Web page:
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Spectrum sensing for cognitive radios: improving robustness to impulsive noise (2016)

Many different types of promising spectrum sensing algorithms for Cognitive Radio (CR) have already been developed. However, many of these algorithms lack robustness with respect to signal statistical parameters uncertainties, such as the noise variance or the shape of its distribution (often assumed to be simply Gaussian). In conjunction with the low Signal-to-Noise Ratio (SNR) requirements, this lack of robustness can often render interesting sensing algorithms impractical for real-life applications. In this thesis, we primarily focus on the impact of heavy-tail noise distributions on different CR detectors and the use of signal limiters (mostly the spatial sign function) to improve their robustness to such noise distributions. Introducing a non-linear transformation of the received signal prior to its processing by the detector fundamentally changes the signal distribution which in turn modifies the distribution of the detector statistic. In order to parametrize the detector and study its performance, it is then necessary to know the shape of the modified distribution. Three types of detectors are investigated: a generic second-order cyclic-feature detector, a Scaled-Largest Eigenvalue (SLE) detector studied in the context of stationary time-series and a new Sequential Likelihood Ratio Test (SLRT) detector. The analysis conducted for each detector revolves around the influence of its parameters, the distribution of the detector statistic and several comparisons with similar detectors for various detection scenarios. Our results indicate that at the cost of a moderate performance loss in a Gaussian noise environment, all the detectors fitted with a signal limiter become robust to impulsive noise and noise parameters uncertainties. We provide analytical approximations for the detectorsstatistical distribution that allow us to use the detectors in such configurations as well as to study their performance for different signal limiters and noise distributions.

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Novel Protocols for the Two-Hop Half-Duplex Relay Network (2015)

Wireless communication has enabled people to be connected from anywhere and at any time. This has had a profound impact on human society. Currently, wireless communication is performed using the communication protocols developed for cellular and wireless local area networks. Although these protocols support a broad range of mobile services, they do not fully exploit the capacity of the underlying networks and cannot satisfy the exponential growth in demand for higher data rates and more reliable connections. Therefore, new communication protocols have to be developed for general wireless networks in order to meet this demand. Ultimately, these protocols will have to be able to reach the fundamental limits of information flow in wireless networks, i.e., the network capacity. However, due to the complexity of the problem, it is currently not known how to design such protocols for general wireless networks. Therefore, in order to get insight into this problem, as a first step, communication protocols for very simple wireless networks have to be devised. Later, the gained knowledge can be exploited to design protocols for more complex networks. In this thesis, we propose new communication protocols for the simplest half-duplex relay network, which is also the most basic building block of any wireless network, the two-hop half-duplex relay network. This network is comprised of a source, a half-duplex relay, and a destination where a direct source-destination link is not available. For the considered relay network, we propose three novel communication protocols. The first proposed protocol achieves the capacity of the considered network when fading on the source-relay and relay-destination links is not present. The second and third protocols significantly improve the average data rate and the outage probability, respectively, of the considered network when both the source-relay and the relay-destination links are affected by fading.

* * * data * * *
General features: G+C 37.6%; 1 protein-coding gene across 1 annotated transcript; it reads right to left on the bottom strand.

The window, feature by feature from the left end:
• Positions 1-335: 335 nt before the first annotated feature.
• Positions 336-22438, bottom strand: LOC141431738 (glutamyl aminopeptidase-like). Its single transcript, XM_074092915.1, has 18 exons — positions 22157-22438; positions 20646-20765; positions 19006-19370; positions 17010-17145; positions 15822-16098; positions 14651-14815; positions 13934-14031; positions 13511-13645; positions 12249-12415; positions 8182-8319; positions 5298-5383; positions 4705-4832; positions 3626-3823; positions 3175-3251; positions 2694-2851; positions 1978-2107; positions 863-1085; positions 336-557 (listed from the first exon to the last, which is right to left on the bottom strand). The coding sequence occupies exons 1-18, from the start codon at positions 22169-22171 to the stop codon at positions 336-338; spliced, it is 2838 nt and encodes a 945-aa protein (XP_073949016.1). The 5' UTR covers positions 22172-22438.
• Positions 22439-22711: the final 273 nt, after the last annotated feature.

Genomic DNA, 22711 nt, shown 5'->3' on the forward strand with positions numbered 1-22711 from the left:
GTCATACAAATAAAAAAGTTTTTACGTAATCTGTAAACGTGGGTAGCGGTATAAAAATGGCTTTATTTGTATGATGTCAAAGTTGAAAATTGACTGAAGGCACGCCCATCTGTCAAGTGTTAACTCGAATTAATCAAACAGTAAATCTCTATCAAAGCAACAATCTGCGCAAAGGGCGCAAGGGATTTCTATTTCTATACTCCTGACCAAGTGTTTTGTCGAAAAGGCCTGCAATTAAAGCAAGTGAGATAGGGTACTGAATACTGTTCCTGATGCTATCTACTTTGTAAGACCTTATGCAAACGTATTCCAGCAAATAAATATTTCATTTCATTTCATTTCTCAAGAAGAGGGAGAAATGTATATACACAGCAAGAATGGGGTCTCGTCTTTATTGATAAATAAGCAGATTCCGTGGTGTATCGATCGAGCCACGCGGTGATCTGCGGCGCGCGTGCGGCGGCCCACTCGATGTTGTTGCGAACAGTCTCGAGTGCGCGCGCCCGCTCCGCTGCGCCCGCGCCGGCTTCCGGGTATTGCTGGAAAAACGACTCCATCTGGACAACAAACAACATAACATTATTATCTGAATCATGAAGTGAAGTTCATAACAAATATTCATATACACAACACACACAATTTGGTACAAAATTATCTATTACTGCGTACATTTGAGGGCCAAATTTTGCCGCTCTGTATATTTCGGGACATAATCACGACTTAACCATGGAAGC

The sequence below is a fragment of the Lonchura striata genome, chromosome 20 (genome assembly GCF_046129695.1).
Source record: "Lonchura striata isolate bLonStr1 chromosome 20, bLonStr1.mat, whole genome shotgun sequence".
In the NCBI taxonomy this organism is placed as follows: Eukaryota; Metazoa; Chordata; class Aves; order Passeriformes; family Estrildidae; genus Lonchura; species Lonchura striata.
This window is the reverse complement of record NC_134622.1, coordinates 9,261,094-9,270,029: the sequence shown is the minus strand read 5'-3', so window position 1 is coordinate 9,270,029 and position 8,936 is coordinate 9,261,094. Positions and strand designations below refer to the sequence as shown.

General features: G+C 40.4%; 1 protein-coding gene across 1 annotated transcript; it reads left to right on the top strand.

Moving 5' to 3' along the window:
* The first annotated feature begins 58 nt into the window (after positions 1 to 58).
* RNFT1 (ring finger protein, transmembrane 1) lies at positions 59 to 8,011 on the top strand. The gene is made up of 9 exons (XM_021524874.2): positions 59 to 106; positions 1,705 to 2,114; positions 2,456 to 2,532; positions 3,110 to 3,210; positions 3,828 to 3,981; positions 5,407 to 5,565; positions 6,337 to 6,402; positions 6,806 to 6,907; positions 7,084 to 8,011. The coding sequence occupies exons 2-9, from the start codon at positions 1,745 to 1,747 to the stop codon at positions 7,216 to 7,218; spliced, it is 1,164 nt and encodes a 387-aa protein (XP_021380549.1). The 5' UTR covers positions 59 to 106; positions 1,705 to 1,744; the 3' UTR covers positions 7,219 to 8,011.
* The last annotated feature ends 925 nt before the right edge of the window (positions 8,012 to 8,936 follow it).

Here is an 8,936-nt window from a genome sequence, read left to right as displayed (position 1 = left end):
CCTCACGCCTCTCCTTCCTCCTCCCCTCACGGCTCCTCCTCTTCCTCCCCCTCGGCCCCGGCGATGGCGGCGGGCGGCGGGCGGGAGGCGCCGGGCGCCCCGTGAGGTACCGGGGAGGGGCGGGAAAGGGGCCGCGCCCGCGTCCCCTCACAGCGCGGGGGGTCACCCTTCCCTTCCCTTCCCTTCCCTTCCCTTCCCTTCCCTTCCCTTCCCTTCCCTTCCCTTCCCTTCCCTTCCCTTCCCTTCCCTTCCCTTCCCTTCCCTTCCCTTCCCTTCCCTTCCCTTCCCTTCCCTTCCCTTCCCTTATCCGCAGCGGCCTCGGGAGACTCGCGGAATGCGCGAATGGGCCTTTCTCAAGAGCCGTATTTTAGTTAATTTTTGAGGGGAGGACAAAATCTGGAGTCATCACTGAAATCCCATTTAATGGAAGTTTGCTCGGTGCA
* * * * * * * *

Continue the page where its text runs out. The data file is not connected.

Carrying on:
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Power line communications in vehicles: Channel measurements and impedance matching networks (2015)